The charter ethos is more demonstrative of clever marketing and exploitative branding than it is as a long term solution to the woes of educating diverse populations on tighter budgets. Rather than transfusing all the resources and people-power available to resuscitate struggling schools, which is entirely within the realm of possibility, the District, and other largely urban school systems, will attempt to improve educational outcomes through a hybrid mix of public and private funding streams. Public funding is limited to tax revenue on a per student basis and, in the case of low-income schools, Title I funding from the Feds.

Charter schools will take public tax dollars and supplement their budgets with a combination of private, philanthropic contributions and more direct funding from the corporate entities that operate the schools. Private funding gives charter schools permission to exercise greater autonomy in a number of areas. It is as if the private sector paid their way into the public school system and by releasing the public from its burden of educating the seemingly un-educable, they can largely operate as they please.

We shouldn’t pretend that at any moment that this was going to be an apples to apples comparison.


In our District, we are encouraging all students to be present and accounted for on a specific day because they will literally be counted.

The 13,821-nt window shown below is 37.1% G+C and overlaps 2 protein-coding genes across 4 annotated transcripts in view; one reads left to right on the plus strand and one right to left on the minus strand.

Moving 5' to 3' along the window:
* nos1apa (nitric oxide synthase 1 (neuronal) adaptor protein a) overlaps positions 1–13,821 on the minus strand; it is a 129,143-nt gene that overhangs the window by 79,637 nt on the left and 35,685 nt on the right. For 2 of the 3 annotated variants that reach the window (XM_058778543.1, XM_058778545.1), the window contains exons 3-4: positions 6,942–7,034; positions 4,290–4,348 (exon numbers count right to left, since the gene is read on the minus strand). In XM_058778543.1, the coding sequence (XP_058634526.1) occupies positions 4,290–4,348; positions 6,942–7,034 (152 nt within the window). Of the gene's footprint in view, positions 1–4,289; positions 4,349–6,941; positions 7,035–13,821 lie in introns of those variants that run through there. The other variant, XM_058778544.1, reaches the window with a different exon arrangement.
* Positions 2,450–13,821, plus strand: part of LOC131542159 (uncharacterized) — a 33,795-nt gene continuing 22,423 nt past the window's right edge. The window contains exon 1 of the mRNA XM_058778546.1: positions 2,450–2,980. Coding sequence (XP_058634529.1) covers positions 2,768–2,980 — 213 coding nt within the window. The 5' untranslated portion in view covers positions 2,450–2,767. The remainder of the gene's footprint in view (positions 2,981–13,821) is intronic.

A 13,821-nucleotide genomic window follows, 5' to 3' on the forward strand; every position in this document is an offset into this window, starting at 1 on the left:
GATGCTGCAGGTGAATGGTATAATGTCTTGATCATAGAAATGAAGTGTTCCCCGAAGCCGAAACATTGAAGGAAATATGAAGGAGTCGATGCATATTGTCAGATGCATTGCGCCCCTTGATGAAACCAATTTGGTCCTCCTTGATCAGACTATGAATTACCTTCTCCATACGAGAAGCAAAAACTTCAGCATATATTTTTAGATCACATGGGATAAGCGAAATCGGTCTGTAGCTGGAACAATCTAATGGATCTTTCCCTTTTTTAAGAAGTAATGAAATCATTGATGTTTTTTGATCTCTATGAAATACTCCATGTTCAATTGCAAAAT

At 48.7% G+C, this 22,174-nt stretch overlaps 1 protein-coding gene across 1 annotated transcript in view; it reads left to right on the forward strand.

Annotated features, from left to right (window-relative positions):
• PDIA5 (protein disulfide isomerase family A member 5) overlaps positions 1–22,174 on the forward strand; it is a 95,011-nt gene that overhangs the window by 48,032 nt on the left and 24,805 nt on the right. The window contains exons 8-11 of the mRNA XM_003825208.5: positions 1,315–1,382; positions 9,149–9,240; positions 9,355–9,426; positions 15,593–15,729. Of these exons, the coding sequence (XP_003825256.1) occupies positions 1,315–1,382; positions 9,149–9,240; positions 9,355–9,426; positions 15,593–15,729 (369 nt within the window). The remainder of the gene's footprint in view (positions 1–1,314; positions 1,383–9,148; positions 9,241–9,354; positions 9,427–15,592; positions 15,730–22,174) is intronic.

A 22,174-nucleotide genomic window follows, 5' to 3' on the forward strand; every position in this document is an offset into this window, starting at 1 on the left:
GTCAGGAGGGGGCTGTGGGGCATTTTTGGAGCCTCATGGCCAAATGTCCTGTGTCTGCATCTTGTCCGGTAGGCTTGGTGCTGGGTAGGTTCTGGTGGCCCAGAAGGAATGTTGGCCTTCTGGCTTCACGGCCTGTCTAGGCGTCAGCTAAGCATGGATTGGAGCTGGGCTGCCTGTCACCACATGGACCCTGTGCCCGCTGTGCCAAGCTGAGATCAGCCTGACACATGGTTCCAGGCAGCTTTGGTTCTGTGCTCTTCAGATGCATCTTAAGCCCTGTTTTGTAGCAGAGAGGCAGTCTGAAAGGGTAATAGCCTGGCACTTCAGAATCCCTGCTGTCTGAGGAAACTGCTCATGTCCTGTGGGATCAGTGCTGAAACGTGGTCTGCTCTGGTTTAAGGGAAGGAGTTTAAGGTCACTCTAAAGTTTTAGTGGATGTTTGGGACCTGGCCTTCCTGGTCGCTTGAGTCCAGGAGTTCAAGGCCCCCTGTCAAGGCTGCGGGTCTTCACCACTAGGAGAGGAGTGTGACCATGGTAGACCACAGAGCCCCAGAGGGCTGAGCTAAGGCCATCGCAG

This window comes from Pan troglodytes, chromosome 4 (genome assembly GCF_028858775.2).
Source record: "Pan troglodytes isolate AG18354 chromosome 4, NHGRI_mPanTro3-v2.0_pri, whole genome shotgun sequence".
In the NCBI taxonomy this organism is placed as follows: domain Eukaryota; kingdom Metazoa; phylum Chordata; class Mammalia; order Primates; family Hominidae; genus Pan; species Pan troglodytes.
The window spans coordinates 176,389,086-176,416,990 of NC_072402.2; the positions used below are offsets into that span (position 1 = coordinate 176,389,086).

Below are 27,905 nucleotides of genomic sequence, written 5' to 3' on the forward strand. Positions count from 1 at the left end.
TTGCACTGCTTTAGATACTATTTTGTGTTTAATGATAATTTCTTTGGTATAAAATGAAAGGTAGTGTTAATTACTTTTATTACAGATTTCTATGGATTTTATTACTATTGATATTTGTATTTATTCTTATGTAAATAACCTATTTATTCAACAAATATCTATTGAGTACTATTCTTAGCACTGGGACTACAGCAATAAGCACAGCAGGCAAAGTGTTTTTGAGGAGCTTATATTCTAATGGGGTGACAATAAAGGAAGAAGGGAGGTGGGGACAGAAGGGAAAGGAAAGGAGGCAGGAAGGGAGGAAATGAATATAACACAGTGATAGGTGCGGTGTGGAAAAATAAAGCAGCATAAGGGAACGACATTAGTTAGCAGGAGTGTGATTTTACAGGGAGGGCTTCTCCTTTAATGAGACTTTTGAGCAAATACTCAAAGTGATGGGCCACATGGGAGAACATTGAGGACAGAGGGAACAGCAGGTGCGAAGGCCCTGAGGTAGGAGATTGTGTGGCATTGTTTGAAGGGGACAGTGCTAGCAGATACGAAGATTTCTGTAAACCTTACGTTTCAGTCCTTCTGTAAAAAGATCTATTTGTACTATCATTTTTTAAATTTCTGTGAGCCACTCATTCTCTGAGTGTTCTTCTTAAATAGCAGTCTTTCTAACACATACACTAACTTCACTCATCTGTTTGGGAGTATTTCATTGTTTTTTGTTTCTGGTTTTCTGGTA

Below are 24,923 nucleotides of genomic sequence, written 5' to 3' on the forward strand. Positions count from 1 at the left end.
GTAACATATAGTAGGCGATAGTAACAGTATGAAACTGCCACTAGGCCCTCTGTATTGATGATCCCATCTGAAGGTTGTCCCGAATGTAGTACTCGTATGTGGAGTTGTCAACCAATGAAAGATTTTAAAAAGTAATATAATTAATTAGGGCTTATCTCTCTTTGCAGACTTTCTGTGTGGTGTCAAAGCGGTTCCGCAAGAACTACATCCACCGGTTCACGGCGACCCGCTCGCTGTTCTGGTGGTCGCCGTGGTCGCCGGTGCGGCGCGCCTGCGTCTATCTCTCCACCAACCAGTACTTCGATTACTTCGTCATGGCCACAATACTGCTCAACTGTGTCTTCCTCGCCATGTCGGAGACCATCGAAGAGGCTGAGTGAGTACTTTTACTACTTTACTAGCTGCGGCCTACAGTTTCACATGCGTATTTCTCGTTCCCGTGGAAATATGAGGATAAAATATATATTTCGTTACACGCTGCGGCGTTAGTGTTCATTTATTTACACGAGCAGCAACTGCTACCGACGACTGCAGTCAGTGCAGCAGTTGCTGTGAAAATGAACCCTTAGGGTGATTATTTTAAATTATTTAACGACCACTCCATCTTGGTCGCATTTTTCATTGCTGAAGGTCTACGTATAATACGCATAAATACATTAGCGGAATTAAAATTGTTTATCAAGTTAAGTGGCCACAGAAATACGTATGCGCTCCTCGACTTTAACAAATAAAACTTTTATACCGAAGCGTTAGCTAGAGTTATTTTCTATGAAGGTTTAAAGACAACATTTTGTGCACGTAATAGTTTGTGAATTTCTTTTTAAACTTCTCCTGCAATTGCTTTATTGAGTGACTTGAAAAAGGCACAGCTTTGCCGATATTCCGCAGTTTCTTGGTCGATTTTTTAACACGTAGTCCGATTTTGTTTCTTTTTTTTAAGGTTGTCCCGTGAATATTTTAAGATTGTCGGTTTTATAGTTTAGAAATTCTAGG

As I overheard someone say, “This is how we get paid.”

Someone will come in and count all of our students to ensure we’ve enrolled all who we said we enrolled in order to justify our budgets. If that student is absent, we must have “work” provided to prove they are actively enrolled in school.

It’s not necessarily over for us, however. For a few weeks after “Count Day,” more or less, we brace ourselves for an influx of new students. Some years it’s been more, others less. But it’s the craziest thing, just new students coming one at a time, maybe in small groups, after this very specific date.

What’s happening?

The word on the street is that you keep your budgets once your students are counted on Count Day. When students leave thereafter, you don’t lose the money for that student, which also means that you don’t receive any additional funds for the new students you might will receive.

This is only anecdotal on my part, but I’ve observed this as a fantastic way for charters to rid their schools of more difficult students without losing funding in the process.

Happy Count Day!

Like so much else in education and beyond, we are seeing the familiar pattern of defunding, claiming crisis, and then calling for privatization in special education. This past week in Chicago, our unelected Board of Education recently voted to expand contracts with private, for-profit organizations to meet the growing needs of our children with special needs as […]

The Washington Post recently reported that DC approved three new charter schools. What bothers me the most about this: do we really need any new charters? How can we have so many different operators in one city, with wildly different leadership styles and educational philosophies? Plus, one of these schools is being opened by a former […]